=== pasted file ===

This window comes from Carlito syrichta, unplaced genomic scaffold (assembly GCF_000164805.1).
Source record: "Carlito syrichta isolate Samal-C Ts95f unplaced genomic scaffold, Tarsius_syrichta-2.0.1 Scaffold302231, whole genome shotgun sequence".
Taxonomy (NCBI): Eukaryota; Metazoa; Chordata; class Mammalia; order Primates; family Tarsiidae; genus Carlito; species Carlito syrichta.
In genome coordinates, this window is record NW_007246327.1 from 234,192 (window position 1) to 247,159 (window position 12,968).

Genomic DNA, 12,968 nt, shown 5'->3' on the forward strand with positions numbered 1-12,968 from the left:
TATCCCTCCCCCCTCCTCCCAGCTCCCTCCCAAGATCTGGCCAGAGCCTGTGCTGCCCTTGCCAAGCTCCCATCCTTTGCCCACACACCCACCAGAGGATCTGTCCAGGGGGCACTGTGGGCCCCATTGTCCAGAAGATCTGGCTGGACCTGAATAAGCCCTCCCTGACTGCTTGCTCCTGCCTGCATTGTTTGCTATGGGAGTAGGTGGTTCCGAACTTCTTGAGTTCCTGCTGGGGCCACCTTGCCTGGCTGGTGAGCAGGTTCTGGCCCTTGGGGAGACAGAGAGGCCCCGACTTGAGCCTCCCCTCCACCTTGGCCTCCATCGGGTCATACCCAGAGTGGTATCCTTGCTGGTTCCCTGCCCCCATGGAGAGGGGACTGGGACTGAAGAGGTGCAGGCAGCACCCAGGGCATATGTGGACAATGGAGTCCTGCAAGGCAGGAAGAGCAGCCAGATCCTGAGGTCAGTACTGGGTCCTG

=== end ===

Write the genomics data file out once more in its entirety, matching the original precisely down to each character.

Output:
This window comes from Carlito syrichta, unplaced genomic scaffold (assembly GCF_000164805.1).
Source record: "Carlito syrichta isolate Samal-C Ts95f unplaced genomic scaffold, Tarsius_syrichta-2.0.1 Scaffold302231, whole genome shotgun sequence".
Taxonomy (NCBI): Eukaryota; Metazoa; Chordata; class Mammalia; order Primates; family Tarsiidae; genus Carlito; species Carlito syrichta.
In genome coordinates, this window is record NW_007246327.1 from 234,192 (window position 1) to 247,159 (window position 12,968).

Genomic DNA, 12,968 nt, shown 5'->3' on the forward strand with positions numbered 1-12,968 from the left:
TATCCCTCCCCCCTCCTCCCAGCTCCCTCCCAAGATCTGGCCAGAGCCTGTGCTGCCCTTGCCAAGCTCCCATCCTTTGCCCACACACCCACCAGAGGATCTGTCCAGGGGGCACTGTGGGCCCCATTGTCCAGAAGATCTGGCTGGACCTGAATAAGCCCTCCCTGACTGCTTGCTCCTGCCTGCATTGTTTGCTATGGGAGTAGGTGGTTCCGAACTTCTTGAGTTCCTGCTGGGGCCACCTTGCCTGGCTGGTGAGCAGGTTCTGGCCCTTGGGGAGACAGAGAGGCCCCGACTTGAGCCTCCCCTCCACCTTGGCCTCCATCGGGTCATACCCAGAGTGGTATCCTTGCTGGTTCCCTGCCCCCATGGAGAGGGGACTGGGACTGAAGAGGTGCAGGCAGCACCCAGGGCATATGTGGACAATGGAGTCCTGCAAGGCAGGAAGAGCAGCCAGATCCTGAGGTCAGTACTGGGTCCTG